All of us in IT are familiar with the oft-used vendor’s answer, “It depends,” in response to questions about how big and how much when it comes to application and infrastructure sizing. Of course, the companion questions to that stock answer could be “What are the requirements” and “what are your assumptions?” And more often than not, that second question about assumptions is what drives the solutions design instead of the first question about the actual hard requirements. This exact scenario occurred yesterday when a customer asked me to design a Vblock based on minimal data.
In performing the sizing exercise, we came up with wildly divergent designs, all of which would meet the minimal requirements provided by the customer. The divergence was a result of differing assumption that were made to fill in the gap created by the absence of adequate data. This is all the requirements that the customer initially provided:
- Application: Microsoft SQL Server 2005
- Capacity requirement: 4 TBs
- Performance requirement: 80,000 IOPS
As you can see, not much data to go on and in fact, we have gone back to the customer to request more data so we can successfully design the compute, network, virtualization, as well storage layers. However, we did have enough data to initially size out the storage component of a Vblock Series 300 HX, with an EMC VNX 7500 as the back-end. I thought it would be educational to show the different design options and walk though the assumptions made to come up with these initial storage designs, particularly since storage sizing is no different for virtualized or bare-metal applications.
Two pieces of background information that you’ll need to keep in mind:
- I use the following formula to calculate storage IOPS capabilities for SQL Server. It is the basis for the calculator I created to for storage sizing:
Number of RAID Groups x (((Read Ratio x Disk Operations/Sec) + ((Write Ratio x Disk Operations/Sec)/Write Penalty)) x Quantity of Disk in RAID Group) = Storage IOPS
For example for 15K SAS in a single RAID 10 (4+4) RAID group:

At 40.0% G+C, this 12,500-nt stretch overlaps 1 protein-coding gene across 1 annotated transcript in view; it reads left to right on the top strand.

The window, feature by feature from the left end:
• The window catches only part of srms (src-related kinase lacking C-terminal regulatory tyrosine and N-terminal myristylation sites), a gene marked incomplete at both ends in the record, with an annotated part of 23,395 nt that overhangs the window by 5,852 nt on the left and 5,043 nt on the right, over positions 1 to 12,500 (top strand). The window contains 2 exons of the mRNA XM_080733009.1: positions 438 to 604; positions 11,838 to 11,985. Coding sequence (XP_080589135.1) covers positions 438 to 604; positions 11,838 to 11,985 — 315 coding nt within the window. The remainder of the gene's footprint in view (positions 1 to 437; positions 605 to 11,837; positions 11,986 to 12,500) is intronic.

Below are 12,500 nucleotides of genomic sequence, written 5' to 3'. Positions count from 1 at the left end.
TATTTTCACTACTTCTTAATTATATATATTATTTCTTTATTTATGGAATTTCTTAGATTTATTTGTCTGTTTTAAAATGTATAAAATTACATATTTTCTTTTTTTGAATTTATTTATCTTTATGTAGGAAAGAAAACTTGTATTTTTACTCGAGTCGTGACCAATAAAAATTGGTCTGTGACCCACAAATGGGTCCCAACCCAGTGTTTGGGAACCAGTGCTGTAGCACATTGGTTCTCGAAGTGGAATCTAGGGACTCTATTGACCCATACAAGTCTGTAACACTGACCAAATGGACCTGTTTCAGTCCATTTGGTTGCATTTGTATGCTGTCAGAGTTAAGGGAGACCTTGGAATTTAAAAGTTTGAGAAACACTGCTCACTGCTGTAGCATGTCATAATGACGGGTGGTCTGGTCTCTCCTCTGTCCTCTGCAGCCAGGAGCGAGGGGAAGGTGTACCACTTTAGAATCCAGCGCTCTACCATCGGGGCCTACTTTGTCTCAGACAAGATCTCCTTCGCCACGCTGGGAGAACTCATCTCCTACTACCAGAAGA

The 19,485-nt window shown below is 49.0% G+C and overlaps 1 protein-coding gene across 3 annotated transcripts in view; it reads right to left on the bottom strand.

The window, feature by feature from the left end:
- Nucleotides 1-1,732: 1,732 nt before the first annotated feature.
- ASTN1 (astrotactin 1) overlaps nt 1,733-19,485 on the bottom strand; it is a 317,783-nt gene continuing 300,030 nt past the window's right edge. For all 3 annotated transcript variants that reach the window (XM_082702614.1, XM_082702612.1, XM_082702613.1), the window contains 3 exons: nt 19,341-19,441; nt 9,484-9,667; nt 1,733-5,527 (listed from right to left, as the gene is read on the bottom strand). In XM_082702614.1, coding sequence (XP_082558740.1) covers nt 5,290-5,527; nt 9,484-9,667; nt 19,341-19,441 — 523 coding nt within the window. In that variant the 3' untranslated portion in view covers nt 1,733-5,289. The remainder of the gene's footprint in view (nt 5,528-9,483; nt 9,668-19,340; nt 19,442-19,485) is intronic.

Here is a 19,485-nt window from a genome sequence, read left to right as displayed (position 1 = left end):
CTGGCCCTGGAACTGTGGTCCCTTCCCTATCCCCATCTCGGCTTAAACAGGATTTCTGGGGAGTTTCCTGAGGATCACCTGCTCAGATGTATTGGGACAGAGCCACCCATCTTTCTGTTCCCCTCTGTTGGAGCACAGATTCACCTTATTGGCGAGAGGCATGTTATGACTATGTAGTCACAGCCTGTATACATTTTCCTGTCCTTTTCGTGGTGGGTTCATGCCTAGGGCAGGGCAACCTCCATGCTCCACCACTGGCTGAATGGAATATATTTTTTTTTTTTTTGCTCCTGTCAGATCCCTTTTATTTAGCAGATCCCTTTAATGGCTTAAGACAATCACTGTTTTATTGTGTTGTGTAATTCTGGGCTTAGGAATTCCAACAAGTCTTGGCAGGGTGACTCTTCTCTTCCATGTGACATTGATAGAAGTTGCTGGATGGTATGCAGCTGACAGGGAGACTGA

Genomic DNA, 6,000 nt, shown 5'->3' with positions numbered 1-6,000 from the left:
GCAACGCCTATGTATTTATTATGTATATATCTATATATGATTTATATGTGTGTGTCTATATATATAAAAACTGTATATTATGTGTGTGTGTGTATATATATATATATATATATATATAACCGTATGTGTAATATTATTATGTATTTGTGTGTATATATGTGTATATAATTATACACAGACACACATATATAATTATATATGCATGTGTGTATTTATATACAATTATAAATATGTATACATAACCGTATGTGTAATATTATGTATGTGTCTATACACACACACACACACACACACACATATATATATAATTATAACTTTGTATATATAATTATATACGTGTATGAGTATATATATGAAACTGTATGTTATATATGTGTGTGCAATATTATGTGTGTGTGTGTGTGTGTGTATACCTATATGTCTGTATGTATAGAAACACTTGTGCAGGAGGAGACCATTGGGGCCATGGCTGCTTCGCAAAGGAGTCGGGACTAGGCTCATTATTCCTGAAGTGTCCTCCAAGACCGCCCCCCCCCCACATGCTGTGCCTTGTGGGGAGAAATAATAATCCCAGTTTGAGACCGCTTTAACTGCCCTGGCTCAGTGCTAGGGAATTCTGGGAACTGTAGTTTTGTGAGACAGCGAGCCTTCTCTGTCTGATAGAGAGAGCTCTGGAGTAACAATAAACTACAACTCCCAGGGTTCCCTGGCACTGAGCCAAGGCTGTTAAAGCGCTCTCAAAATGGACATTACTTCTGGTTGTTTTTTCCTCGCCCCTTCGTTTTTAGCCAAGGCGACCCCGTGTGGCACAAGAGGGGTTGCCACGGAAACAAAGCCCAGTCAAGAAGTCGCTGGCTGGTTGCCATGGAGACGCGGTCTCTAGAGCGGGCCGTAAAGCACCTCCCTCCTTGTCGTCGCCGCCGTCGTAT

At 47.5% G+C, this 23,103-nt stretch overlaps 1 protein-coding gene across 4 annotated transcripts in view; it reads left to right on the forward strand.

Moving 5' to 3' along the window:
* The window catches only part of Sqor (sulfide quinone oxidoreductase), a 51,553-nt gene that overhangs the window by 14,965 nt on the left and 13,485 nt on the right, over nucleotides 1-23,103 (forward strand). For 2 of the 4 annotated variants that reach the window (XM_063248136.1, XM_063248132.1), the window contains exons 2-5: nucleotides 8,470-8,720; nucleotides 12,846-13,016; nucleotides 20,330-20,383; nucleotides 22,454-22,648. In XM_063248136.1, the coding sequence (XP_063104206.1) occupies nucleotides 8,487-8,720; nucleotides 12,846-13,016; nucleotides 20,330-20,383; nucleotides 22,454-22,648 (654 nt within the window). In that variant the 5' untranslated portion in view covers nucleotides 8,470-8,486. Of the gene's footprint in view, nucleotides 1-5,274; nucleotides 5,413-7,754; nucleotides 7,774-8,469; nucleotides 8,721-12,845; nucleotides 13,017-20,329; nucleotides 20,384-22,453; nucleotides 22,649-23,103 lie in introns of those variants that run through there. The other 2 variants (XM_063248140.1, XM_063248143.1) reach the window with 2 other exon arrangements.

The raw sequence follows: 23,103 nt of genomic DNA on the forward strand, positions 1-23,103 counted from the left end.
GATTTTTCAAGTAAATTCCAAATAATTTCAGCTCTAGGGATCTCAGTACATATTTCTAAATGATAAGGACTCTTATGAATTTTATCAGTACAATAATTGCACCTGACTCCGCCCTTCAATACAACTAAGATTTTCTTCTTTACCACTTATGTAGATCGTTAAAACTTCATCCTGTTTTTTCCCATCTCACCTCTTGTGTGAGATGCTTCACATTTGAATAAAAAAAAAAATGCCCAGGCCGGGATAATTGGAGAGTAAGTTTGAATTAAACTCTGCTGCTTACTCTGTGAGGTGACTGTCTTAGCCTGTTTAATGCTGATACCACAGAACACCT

1 x (((70% x 180) + (30% x 180)/2)) x 8 = 1,224 IOPS
- The Vblock leverages FAST technology in the EMC storage subsystem to automate block-level tiering across multiple drive types and tiers (FAST VP) and to use flash drives as a secondary cache for the front-end storage processors (FAST Cache). The “FAST Effect” factored into the different storage designs.
Here are the 4 design options, based on the requirements above:
Let’s take a look at each design, focusing specially on performance sizing since the capacity requirements were low and we were clearly sizing for performance. First though, here are the assumptions that were made regarding the application workload profile:
- 8k block size (Note that the disk operations per second varies depending on the block size)
- Random I/O workload
- 70% reads
- 30% writes
This is the most intriguing option since it is an all flash solution. The data set is so small that it fits on a relatively small number of flash drives that can satisfy the 80k IOPS requirement. In this scenario, FAST VP is not needed since there is only 1 tier of drives and FAST Cache is not needed since the entire database is already hosted in the highest performant tier. Someone may wonder why the VNX 7500 would be used in options 1, 3, and 4, given that it can house up to 960 drives. It has to do with the performance requirements, given that the more powerful storage processors in the VNX 7500 would be needed to extract the required 80,000+ IOPS, with some room to spare.
This is a more traditional option that may be chosen by a customer who is not comfortable with placing their data on to flash media. Although the entire database is on SAS drives, this solution assumes that the application is not cache friendly and that FAST Cache will not be needed. This option may also be chosen if a customer is conservative and wants to design for a worst case scenario where caching is not available or have little to no impact. For this option, the VNX 7500 would be chosen, not only for performance, but also because it is the only VNX system that would support more than 500 drives.
This option attempts to use a mix of flash and SAS drives to meet the stated IOPS requirements. FAST VP would be utilized with the assumption that while the bulk of the data set is housed on SAS, frequently accessed data will be migrated to the flash tier over time. As in the previous option, it is assumed that FAST Cache will have little impact.
The last option offers a mix of drives from all tiers and includes a healthy quantity of flash for FAST Cache. The assumption here is that this is an extremely cache friendly application. FAST VP will migrate frequently accessed data to the flash tier over time so that FAST Cache can be used for other data that is “hot” at any given moment.
As mentioned earlier, we are asking the customer for more data and more exact requirements. However, I hope this will provide some insight as to how sizing may be done on EMC storage and more generally, the role of assumptions in any application sizing methodology.
Looking forward to writing more in the future; see you all on the other side of 2013.
- Back To Basics: General vSphere Sizing (varchitectmusings.com)
- Back to Basics: vSphere Sizing For Business-Critical Applications (varchitectmusings.com)
- New Solid State Drives for Enterprise Applications (forbes.com)
- Considerations for SSD Deployments (sys-con.com)